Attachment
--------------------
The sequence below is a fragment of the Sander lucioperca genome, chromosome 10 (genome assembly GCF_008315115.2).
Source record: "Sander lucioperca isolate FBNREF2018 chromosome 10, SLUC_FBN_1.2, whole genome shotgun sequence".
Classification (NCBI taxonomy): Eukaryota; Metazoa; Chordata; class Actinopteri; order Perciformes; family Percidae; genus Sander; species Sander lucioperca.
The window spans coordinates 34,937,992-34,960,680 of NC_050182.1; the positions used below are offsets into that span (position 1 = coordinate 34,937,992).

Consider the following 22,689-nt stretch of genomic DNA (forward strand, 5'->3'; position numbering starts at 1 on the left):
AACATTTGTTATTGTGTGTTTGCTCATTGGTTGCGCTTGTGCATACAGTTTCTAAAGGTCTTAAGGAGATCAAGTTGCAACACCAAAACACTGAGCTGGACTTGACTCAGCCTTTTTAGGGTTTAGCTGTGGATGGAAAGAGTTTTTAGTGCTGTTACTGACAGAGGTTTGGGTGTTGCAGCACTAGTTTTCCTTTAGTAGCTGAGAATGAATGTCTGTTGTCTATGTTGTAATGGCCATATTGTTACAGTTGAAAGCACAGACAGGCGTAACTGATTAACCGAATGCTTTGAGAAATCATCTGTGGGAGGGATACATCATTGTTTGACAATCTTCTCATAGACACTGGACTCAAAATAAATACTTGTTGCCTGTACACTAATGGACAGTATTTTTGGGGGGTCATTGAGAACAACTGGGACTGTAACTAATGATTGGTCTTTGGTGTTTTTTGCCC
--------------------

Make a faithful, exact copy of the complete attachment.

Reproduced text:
The sequence below is a fragment of the Sander lucioperca genome, chromosome 10 (genome assembly GCF_008315115.2).
Source record: "Sander lucioperca isolate FBNREF2018 chromosome 10, SLUC_FBN_1.2, whole genome shotgun sequence".
Classification (NCBI taxonomy): Eukaryota; Metazoa; Chordata; class Actinopteri; order Perciformes; family Percidae; genus Sander; species Sander lucioperca.
The window spans coordinates 34,937,992-34,960,680 of NC_050182.1; the positions used below are offsets into that span (position 1 = coordinate 34,937,992).

Consider the following 22,689-nt stretch of genomic DNA (forward strand, 5'->3'; position numbering starts at 1 on the left):
AACATTTGTTATTGTGTGTTTGCTCATTGGTTGCGCTTGTGCATACAGTTTCTAAAGGTCTTAAGGAGATCAAGTTGCAACACCAAAACACTGAGCTGGACTTGACTCAGCCTTTTTAGGGTTTAGCTGTGGATGGAAAGAGTTTTTAGTGCTGTTACTGACAGAGGTTTGGGTGTTGCAGCACTAGTTTTCCTTTAGTAGCTGAGAATGAATGTCTGTTGTCTATGTTGTAATGGCCATATTGTTACAGTTGAAAGCACAGACAGGCGTAACTGATTAACCGAATGCTTTGAGAAATCATCTGTGGGAGGGATACATCATTGTTTGACAATCTTCTCATAGACACTGGACTCAAAATAAATACTTGTTGCCTGTACACTAATGGACAGTATTTTTGGGGGGTCATTGAGAACAACTGGGACTGTAACTAATGATTGGTCTTTGGTGTTTTTTGCCC